The immediate effect of the Undead Scare was Emperor Justinian II’s immediate crackdown on all afflictions and aberrants. With a newly elevated Darkwald Order to Imperial Respect, Justinian began to promote an ideology revolving around protecting against the supernatural, favoring any righteous means to combat such in the Empire. This in turn coincided with the prominence of the Purist Movement, a political ideology that started to work within the Regalian Senate to see the Empire come out of the Pessimism, preaching strong anti-occult rhetoric in their messages, and a focus on strong Imperial Rule.

The next immediate effect was the question of Imperial Succession. With the deaths of Augustus, Juvin, and Therin, the title of Crown Prince passed to Justinian II’s younger brother, Charles Ivrae de Sange. While this solved the question in the beginning, the death of Crown Prince Charles in 286 AC saw the death of the last male successor in the Ivrae Dynasty. Justinian only had three sons and failed to sire any others, whereas Charles Ivrae only sired daughters. Left with no other choice, Emperor Justinian worked with Arch Chancellor Moriarty Kade to create the Imperial Succession Act, which allowed for the position of Emperor to pass through a female descendent of Theomar to the next closest male descendant: Alexander Kade. This succession would further be confirmed by the Kade Settlement Act, which saw Princess Adelheid Ivrae renounce all Ivrae claims to the Imperial Seat, before retiring to her palaces in Vixhall, where the Ivrae continue to live out their royal lives to this day.

Finally, the Undead Scare reinforced Regalian suspicions with the Undead, creating a flareup of hostilities between the living and the unliving. The isle of Etosil saw the most fighting between both groups, as the locals declared a holy war against the Bone King and his armies of the Undead, blaming their Affliction as the reason for the Ivrae Dynasty’s extinction of the male-line. Elsewhere in the Regalian Empire, the Undead were declared killable-on-sight, seeing inquisitions, mobs, Knights, and others rove the countryside and cities in search of the Undead, decapitating them and burning them at the stake.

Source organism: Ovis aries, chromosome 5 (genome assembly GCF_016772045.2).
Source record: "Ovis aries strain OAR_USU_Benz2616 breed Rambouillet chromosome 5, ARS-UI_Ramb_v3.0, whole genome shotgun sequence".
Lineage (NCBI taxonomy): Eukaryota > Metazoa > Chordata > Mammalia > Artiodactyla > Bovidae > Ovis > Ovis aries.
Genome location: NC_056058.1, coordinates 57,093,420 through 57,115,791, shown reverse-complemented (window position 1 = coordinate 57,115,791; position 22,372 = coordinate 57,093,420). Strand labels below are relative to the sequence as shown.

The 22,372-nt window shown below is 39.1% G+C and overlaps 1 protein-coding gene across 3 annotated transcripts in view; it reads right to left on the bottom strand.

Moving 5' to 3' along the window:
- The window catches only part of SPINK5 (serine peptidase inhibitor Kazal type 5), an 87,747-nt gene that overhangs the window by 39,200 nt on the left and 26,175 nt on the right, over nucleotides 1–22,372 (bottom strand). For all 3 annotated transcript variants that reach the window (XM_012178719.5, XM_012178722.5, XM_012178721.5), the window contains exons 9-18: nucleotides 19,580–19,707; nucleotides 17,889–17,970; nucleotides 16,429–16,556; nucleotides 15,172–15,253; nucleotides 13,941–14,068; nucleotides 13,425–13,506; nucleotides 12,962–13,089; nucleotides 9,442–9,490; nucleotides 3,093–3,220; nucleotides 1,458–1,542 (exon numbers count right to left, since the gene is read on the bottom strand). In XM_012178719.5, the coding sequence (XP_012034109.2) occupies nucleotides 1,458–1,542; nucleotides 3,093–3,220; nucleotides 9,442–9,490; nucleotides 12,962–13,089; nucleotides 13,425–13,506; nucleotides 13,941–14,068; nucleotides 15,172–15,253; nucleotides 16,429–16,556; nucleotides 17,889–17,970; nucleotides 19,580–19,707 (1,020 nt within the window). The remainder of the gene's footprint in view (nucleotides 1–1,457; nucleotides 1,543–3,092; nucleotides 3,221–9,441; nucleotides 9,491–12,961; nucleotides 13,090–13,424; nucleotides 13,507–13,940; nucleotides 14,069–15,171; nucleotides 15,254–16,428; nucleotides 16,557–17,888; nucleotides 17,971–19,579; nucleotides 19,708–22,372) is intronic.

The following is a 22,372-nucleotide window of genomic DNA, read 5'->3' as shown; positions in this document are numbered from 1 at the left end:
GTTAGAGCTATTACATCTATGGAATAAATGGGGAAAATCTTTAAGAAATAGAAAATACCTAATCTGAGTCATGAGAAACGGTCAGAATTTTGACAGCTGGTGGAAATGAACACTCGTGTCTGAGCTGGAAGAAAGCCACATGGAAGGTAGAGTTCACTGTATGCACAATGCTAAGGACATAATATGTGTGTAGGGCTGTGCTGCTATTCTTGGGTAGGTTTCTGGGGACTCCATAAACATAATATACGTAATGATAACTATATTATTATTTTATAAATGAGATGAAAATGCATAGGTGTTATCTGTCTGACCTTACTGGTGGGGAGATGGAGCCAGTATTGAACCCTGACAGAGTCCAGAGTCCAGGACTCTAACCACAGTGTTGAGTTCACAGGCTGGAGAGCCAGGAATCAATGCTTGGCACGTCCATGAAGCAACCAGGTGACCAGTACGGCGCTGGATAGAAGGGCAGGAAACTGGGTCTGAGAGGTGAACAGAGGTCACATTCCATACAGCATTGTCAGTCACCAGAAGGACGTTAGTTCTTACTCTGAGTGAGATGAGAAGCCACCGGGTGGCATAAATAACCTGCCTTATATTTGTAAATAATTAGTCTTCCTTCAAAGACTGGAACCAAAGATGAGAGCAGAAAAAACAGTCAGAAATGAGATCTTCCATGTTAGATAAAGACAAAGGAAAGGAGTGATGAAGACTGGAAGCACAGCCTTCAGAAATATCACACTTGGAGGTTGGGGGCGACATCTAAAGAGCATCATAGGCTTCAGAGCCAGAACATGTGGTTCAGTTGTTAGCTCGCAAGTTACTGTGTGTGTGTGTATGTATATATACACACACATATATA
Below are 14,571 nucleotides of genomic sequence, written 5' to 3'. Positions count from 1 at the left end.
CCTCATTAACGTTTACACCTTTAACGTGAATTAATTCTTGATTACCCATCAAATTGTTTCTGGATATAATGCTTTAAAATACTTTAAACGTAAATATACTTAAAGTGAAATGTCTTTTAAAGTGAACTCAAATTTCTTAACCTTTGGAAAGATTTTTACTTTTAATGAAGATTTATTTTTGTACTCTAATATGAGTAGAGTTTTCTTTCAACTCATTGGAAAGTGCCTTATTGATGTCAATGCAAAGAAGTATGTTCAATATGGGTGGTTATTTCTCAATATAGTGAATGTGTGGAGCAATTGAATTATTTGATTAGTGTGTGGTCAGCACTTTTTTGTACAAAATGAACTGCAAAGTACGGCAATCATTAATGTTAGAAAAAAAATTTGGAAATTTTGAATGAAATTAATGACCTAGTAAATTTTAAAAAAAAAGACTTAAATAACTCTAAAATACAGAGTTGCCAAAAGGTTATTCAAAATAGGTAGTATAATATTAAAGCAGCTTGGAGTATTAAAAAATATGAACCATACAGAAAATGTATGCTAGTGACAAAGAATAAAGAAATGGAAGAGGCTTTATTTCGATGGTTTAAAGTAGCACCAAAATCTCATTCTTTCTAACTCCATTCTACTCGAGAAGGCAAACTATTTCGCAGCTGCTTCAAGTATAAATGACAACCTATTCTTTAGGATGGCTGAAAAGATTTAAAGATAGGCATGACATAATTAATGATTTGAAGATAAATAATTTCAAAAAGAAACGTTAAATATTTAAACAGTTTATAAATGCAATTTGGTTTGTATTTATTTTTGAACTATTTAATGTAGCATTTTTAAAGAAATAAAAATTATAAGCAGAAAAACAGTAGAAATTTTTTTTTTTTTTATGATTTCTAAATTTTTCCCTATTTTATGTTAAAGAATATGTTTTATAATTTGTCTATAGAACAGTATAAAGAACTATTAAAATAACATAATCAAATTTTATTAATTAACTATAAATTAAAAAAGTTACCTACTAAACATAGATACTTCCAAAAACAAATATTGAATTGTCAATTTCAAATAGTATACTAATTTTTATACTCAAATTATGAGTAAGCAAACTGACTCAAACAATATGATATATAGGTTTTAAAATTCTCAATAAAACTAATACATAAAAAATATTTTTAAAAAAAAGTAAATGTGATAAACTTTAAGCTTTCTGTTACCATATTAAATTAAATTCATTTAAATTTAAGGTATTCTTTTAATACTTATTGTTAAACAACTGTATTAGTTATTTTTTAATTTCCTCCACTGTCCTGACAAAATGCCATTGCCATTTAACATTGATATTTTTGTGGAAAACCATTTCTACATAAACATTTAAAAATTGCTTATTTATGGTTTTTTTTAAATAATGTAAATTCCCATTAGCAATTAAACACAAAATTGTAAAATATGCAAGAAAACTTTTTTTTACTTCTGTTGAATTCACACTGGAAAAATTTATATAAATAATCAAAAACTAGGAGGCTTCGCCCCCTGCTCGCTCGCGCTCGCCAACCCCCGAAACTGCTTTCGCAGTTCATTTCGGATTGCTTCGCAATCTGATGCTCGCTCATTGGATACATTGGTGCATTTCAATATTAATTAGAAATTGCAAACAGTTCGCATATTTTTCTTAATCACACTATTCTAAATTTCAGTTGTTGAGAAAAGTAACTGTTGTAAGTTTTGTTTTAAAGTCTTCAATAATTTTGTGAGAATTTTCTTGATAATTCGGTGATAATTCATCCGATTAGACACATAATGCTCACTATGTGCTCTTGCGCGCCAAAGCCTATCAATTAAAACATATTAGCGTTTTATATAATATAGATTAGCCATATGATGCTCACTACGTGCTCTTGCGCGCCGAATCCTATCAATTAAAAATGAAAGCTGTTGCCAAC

• The Bone Horror Crisis saw a peace deal brokered by Cedromar Kade between the Aetosians and the Bone King, changing the Unionist faith’s views on Undead from one of avoidance of the Spirit’s judgment, to a sense of “unfinished duty” by the Spirit where a person still has a role to play before facing said judgment.
  • Another smaller Unionist Sect known as Therin’s Tongues holds an alternative view on Undead, believing Undead to be souls returned by the Spirit’s will, and that Therin’s double fratricide was brought about by the Spirit. Suffice to say, Therin’s Tongues is considered semi-heretical in that it justifies the murder of Imperial Princes.
  • Nobody knows why Justinian II never sired any future male heirs after the Undead Scare. Some say he was too old at the time, while others believe that he continued to hold a sense of sorrow for the rest of his life, preventing him from even fathering more sons.

Writers FireFan96
Processors HydraLana
Last Editor HydraLana on 12/31/2023.